Ripped off, pissed off: Fury at sub-par teaching ‘scandal’ as unis employ postgrads so academics can focus on research

As real lecturers pursue their academic excellence, students are getting stuck with untrained postgrads

Disgruntled students are hacked off at the poor standard of teaching in top universities, amid the highest levels of student dissatisfaction since the hike in tuition fees.

The rise in postgraduates teaching classes, rather than qualified lecturers, has left students feeling ripped off and pissed off. Recent statistics have revealed that even top Russell Groupers employ those studying for a doctorate as teachers, while academics are allowed to focus on research.

Number crunchers over at the consumer group Which? compiled information from the Higher Education Policy Institute over the last three years.

A survey of 1,000 first and second year students found 46% thought their degree wasn’t worth the money. On top of that, three in ten said their “academic experience” was not up to scratch.

Alan Smithers, head of the centre for education and employment research at Buckingham University, told the Sunday Times: “Universities are using their best academics on research and passing on teaching to postgraduates… Clearly it is a scandal.”

Shockingly, it appears that super-intelligent, groundbreaking intellectuals would rather be researching their fields and broadening their educational horizons than teaching a bunch of hungover, disinterested 20 somethings.

Some students, however, are understandably unhappy that they are paying nearly £30,000 to be talked at by a recently graduated keeno with no formal educational training and limited academic expertise.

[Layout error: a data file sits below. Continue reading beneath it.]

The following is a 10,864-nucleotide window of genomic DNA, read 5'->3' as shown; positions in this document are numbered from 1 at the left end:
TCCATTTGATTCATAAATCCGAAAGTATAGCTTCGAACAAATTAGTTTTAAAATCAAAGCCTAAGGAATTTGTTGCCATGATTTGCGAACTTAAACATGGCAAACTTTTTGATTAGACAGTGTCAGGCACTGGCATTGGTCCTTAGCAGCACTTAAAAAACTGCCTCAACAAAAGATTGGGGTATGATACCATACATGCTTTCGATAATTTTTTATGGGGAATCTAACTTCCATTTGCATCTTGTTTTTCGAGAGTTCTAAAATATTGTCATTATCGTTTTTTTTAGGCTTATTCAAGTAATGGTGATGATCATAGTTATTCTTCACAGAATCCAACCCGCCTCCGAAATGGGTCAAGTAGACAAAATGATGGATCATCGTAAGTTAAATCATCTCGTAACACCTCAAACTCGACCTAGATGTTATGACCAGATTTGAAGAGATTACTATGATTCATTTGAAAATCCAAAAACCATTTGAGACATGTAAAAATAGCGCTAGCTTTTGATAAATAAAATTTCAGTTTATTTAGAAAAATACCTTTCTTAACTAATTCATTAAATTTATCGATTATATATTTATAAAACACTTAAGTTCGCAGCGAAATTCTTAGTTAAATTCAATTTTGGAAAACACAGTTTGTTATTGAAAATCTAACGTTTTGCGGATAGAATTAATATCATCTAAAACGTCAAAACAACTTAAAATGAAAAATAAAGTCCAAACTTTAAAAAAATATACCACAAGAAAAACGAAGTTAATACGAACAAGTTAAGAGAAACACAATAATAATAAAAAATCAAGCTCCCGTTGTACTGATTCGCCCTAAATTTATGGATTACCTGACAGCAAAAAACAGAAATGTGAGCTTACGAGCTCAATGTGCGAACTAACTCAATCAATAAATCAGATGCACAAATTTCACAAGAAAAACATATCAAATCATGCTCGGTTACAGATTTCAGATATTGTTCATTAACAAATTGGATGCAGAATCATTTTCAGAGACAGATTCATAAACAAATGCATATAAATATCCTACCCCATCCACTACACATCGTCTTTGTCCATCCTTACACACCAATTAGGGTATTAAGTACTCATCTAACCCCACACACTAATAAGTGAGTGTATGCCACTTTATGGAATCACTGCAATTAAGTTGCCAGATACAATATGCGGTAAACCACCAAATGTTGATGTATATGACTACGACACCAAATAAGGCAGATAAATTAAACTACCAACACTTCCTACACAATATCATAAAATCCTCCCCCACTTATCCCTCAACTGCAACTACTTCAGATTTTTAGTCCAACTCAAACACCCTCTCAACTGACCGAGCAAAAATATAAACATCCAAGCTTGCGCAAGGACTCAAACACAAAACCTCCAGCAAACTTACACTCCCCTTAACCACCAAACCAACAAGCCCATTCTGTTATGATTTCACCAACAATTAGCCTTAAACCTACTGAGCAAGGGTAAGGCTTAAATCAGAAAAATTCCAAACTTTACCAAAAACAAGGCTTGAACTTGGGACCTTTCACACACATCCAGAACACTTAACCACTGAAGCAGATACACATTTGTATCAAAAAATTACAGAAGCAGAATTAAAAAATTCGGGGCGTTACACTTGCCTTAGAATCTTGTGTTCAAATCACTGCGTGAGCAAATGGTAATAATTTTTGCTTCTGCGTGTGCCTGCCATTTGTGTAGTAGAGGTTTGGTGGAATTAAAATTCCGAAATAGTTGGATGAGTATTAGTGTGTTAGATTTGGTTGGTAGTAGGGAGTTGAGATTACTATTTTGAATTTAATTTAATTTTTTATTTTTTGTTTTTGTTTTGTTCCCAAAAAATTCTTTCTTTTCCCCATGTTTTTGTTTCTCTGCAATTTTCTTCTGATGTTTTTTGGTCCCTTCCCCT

Big turnout for the 22-year-old nerd's second lecture

Big turnout for the 22-year-old postgrad’s second lecture

Josh Holloway, who has just finished his second year studying Geography at Royal Holloway (allegations that he picked the uni simply because his name matched remain unconfirmed), had a nightmare experience with an incompetent postgraduate.

“My experience of teaching has been far from satisfactory,” he said. “I had a postgrad teach me one module for one term and she was beyond terrible. Everyone complained and she didn’t even complete the term.

“Our lecturer returned and apologised for her.”

Matt Whiteley, an Engineering student at the University of Manchester, only thinks it becomes a problem when the postgrad is useless.

He said: “If the material they are teaching is something they feel confident about, then I don’t think it is a major issue.

“I would expect nearly all of my modules to be taught by a lecturer though. That said, the one postgrad who I have been taught by, despite being nervous and making silly mistakes, was perfectly fine to learn from.”

"I have no idea what I'm doing"

“I have no idea what I’m doing”

The statistics show the highest level of student dissatisfaction seen since the rise in tuition fees way back in 2012. At top universities like Westminster, Greenwich and Cambridge, just 58% of teaching hours are led by a university academic on some courses.

Judith Squires, pro vice-chancellor at the University of Bristol, remained indignant in the face of the gloomy news.

She told the Sunday Times that not only had “over 90% of our students said they found their course intellectually stimulating”, but “the student learning experience at Bristol is about far more than simply face-to-face teaching, important as this is.”

Indeed, that £9,000 isn’t just going towards the academic side of university, it’s also going towards the University of Life. Because you can’t have experiences without paying tuition fees, remember. And tuition fees certainly cover all the experiences you have at university on their own, of course.